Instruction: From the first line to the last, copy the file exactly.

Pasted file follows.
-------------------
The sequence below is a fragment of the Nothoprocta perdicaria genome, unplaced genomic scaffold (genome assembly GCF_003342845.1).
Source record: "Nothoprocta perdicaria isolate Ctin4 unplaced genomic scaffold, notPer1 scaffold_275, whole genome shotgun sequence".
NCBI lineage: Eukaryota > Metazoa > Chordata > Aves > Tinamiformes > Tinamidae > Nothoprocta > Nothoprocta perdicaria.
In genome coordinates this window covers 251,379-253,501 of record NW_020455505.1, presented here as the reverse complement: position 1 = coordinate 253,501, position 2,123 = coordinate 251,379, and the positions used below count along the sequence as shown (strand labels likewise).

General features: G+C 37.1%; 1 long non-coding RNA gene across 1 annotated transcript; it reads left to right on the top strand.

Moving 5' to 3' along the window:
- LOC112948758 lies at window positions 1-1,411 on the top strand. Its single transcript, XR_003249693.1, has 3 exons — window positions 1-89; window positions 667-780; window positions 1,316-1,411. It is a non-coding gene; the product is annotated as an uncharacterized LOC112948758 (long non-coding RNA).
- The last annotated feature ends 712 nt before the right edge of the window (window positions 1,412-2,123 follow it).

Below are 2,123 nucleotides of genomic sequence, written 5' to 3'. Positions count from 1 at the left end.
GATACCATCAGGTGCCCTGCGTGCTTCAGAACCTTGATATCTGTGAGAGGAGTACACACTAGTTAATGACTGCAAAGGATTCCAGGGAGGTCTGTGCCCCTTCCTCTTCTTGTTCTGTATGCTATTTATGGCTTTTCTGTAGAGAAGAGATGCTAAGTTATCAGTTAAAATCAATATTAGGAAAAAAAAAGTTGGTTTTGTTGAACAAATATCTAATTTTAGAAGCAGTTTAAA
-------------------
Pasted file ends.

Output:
The sequence below is a fragment of the Nothoprocta perdicaria genome, unplaced genomic scaffold (genome assembly GCF_003342845.1).
Source record: "Nothoprocta perdicaria isolate Ctin4 unplaced genomic scaffold, notPer1 scaffold_275, whole genome shotgun sequence".
NCBI lineage: Eukaryota > Metazoa > Chordata > Aves > Tinamiformes > Tinamidae > Nothoprocta > Nothoprocta perdicaria.
In genome coordinates this window covers 251,379-253,501 of record NW_020455505.1, presented here as the reverse complement: position 1 = coordinate 253,501, position 2,123 = coordinate 251,379, and the positions used below count along the sequence as shown (strand labels likewise).

General features: G+C 37.1%; 1 long non-coding RNA gene across 1 annotated transcript; it reads left to right on the top strand.

Moving 5' to 3' along the window:
- LOC112948758 lies at window positions 1-1,411 on the top strand. Its single transcript, XR_003249693.1, has 3 exons — window positions 1-89; window positions 667-780; window positions 1,316-1,411. It is a non-coding gene; the product is annotated as an uncharacterized LOC112948758 (long non-coding RNA).
- The last annotated feature ends 712 nt before the right edge of the window (window positions 1,412-2,123 follow it).

Below are 2,123 nucleotides of genomic sequence, written 5' to 3'. Positions count from 1 at the left end.
GATACCATCAGGTGCCCTGCGTGCTTCAGAACCTTGATATCTGTGAGAGGAGTACACACTAGTTAATGACTGCAAAGGATTCCAGGGAGGTCTGTGCCCCTTCCTCTTCTTGTTCTGTATGCTATTTATGGCTTTTCTGTAGAGAAGAGATGCTAAGTTATCAGTTAAAATCAATATTAGGAAAAAAAAAGTTGGTTTTGTTGAACAAATATCTAATTTTAGAAGCAGTTTAAA